It’s astonishing to think that tape has been used as a means of computer data storage for nearly 65 years. Originally developed for audio storage and subsequently adapted for the radio and recording industry, it then served as the first reliable storage medium for the computer age.
With such a long pedigree, it is unsurprising that many sceptics have proclaimed the end of tape is nigh, superseded by far-advanced technologies, such as optical, flash or SSD. However, that is far from the case: tape continues to play a key role in secure, long-lasting computer storage, evolving through new generations. Indeed, as the risk of ransomware and wider cyberthreats increases, many organizations are returning to tape because having an air-gapped archive copy of critical data provides a crucial back-up method in the event of a security breach.
The fact is that tape is widely used across a range of use cases and the market itself will be worth nearly $10 billion by 2030, according to industry research.
The benefits of tape storage
Tape offers multiple benefits, ranging from high capacity, compact form factor and extended lifespan. One cartridge can store over 60 years of video recording around the clock and, for long-term storage, it’s up to four times less expensive than disk. It’s clear then that tape is perfect for retaining huge amounts of data for long periods at the lowest cost. But these aren’t the only advantages; businesses and cloud platforms are also turning to tape because of its green credentials, cybersecurity and innovation.
- Tape is an energy efficient alternative
tape provides a storage solution to significantly reduce power and cooling requirements because, unlike data arrays, it doesn’t need to be switched on during data storage. tape cartridges simply remain idle in automated libraries, consuming zero energy until they are requested. Overall, tape uses around one fifth of the energy and cooling of HDD technology, which notably reduces spend for any organization archiving data for the long-term.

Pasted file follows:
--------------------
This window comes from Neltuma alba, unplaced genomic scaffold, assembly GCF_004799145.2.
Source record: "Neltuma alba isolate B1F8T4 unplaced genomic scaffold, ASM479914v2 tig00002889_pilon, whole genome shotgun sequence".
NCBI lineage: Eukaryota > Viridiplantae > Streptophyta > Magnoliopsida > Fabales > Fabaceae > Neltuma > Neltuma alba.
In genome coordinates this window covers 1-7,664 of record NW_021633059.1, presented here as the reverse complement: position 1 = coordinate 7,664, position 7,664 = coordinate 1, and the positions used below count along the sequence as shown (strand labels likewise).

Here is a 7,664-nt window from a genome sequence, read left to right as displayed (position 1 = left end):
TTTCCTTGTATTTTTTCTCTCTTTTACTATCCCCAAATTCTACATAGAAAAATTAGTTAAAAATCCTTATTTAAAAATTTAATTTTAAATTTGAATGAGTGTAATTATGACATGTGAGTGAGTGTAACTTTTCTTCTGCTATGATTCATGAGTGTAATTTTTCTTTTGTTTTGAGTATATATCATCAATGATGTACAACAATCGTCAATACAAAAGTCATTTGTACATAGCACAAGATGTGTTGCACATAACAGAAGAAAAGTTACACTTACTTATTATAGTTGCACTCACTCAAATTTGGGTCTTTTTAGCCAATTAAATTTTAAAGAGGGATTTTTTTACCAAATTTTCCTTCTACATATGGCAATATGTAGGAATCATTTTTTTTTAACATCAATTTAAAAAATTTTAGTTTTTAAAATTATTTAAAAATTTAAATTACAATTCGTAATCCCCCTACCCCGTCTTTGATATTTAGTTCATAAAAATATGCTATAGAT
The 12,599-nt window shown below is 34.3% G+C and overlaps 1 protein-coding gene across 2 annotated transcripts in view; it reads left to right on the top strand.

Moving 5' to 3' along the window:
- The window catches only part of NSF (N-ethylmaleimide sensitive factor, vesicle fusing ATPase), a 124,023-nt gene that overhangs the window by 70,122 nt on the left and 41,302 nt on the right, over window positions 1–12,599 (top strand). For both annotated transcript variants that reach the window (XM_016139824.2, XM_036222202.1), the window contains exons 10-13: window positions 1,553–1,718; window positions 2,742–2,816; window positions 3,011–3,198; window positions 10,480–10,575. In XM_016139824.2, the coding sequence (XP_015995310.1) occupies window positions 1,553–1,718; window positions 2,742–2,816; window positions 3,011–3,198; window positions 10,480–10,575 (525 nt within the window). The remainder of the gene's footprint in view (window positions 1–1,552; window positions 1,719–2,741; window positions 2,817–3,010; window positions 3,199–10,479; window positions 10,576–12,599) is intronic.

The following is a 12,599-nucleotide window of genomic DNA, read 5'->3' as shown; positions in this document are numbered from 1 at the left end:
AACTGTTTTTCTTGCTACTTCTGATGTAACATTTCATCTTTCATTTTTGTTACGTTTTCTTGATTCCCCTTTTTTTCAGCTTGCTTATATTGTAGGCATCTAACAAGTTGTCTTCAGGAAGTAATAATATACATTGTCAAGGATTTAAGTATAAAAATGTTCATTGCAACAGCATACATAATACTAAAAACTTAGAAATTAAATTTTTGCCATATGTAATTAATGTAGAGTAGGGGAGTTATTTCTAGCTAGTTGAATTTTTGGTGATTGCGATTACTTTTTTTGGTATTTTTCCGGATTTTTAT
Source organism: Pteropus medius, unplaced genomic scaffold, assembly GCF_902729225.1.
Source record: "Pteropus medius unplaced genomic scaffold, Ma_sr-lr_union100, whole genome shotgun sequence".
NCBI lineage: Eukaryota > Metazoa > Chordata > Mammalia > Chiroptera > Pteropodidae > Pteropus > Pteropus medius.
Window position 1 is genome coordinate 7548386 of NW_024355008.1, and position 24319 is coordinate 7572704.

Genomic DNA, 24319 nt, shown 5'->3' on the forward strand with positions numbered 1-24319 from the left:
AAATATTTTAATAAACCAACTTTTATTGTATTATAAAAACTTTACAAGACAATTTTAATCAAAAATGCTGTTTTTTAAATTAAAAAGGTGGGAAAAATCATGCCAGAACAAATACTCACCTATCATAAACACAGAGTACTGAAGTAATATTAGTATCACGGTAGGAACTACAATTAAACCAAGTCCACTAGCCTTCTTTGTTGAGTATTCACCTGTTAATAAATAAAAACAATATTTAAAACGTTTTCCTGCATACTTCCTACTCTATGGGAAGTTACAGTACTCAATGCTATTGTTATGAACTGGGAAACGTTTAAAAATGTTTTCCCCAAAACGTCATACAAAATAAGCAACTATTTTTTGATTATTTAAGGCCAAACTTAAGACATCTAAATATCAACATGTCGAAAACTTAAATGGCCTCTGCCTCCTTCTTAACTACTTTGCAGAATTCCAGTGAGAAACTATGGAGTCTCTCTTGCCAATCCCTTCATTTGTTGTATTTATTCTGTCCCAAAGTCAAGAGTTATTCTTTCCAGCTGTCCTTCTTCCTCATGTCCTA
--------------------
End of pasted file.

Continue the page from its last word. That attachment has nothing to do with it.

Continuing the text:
For businesses of all sizes, becoming carbon neutral is a key priority so tape offers a simple, cost-effective way to boost your green credentials and offset the environmental impact of data centers.
- Tape is critical to cybersecurity
According to a recent study of IT and business executives, two out of five confirmed that their organizations had suffered from successful ransomware attacks. More startling, over 80 percent reported that they had paid out to safeguard their data. This has led to a resurgence in the popularity of tape as an air-gapped, offline alternative to the wider network that cannot be accessed by malware. In addition, tape itself boasts inherent security, with built-in encryption.
Tape not only offers a secure recovery solution in the face of a ransomware attack, it also protects against the impact of software bugs. Back in 2011, a flawed software update led to the accidental deletion of saved emails in over 40,000 Gmail accounts.
There have also been recent developments such as the Scalar Ransom Block, which automatically ejects the cartridge so tapes must be retrieved physically by an operator, rather than the robotic arm, making tape even more secure in the face of cyberthreats. In fact, it offers the most robust air-gapped solution available and, as such, should be a vital component of larger companies' approach to cybersecurity.
- The road to tape innovation
We have already noted innovations such as the Scalar Ransom Block, but there are other new developments which are more focused on optimizing and extending storage capacity and capability. Perhaps the best example is Amazon’s cloud-linked S3 Glacier Class storage, which enables companies that create petabytes of data to store it within their own data center, at a co-location facility, or in a hosted IT environment. The advantage it offers is the ability to archive ‘cold’ inactive data, using any amount of HDD and tape storage, at lowest cost using a pay-as-you-go model for predictable spend and minimal maintenance.
These notable benefits of adopting tape in certain circumstances for specific requirements relate directly to what businesses in every sector are asking for in terms of critical data storage. Whether you work in sciences, pharma, media production or any industry where vast quantities of data are produced, tape will complement your existing storage infrastructure by offering low-cost, resilient and cutting-edge support.
It’s little wonder that tape sceptics are beginning to change their tune.